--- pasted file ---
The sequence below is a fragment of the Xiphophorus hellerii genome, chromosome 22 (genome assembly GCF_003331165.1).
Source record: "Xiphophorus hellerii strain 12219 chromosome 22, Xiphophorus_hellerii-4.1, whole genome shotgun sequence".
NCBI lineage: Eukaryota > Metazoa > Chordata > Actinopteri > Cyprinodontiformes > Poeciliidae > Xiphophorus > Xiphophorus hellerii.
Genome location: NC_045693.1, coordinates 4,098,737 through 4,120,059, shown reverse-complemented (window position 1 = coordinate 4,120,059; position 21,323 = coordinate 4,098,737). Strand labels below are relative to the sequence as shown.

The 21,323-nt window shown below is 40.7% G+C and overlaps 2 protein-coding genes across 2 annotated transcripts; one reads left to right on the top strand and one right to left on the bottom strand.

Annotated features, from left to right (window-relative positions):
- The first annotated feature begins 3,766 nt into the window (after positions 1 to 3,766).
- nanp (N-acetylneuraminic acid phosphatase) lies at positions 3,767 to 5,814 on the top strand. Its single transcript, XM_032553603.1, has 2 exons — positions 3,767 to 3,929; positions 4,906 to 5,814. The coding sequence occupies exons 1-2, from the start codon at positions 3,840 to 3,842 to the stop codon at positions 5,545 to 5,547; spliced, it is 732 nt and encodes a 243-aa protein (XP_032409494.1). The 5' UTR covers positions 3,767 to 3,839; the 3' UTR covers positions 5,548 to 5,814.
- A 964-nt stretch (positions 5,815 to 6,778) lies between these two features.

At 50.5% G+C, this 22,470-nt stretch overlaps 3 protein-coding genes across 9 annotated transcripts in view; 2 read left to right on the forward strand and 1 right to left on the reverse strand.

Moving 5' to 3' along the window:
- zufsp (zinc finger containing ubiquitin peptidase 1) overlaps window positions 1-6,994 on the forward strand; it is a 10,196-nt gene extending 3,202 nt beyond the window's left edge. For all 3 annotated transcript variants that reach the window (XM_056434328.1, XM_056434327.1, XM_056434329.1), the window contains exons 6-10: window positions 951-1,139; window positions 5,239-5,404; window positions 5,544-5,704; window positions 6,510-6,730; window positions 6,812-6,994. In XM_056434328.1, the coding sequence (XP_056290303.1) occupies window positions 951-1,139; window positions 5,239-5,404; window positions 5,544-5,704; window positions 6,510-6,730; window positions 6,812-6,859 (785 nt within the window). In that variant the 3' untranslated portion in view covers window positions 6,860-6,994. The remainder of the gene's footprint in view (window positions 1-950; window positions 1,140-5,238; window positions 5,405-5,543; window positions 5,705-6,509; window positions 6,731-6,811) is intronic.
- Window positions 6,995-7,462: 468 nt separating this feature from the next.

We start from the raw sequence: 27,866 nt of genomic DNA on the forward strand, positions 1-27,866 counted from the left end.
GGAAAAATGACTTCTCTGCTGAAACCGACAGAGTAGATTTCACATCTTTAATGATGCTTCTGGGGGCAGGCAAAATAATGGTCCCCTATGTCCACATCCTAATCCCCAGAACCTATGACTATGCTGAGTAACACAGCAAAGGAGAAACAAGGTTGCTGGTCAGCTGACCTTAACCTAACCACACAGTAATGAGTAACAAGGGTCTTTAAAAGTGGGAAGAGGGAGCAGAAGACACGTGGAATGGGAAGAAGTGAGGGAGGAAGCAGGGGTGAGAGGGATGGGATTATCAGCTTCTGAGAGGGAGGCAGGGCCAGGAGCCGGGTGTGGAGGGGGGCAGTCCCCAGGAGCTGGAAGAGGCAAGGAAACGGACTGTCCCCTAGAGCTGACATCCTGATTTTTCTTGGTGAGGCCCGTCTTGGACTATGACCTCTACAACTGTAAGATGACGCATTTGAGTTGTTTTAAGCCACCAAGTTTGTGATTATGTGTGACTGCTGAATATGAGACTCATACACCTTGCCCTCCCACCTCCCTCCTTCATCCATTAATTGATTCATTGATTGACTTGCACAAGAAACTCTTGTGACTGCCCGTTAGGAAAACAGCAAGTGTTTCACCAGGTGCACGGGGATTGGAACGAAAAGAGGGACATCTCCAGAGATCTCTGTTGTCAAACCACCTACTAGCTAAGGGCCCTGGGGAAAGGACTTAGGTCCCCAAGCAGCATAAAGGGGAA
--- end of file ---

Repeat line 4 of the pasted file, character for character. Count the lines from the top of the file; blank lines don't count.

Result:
Genome location: NC_045693.1, coordinates 4,098,737 through 4,120,059, shown reverse-complemented (window position 1 = coordinate 4,120,059; position 21,323 = coordinate 4,098,737). Strand labels below are relative to the sequence as shown.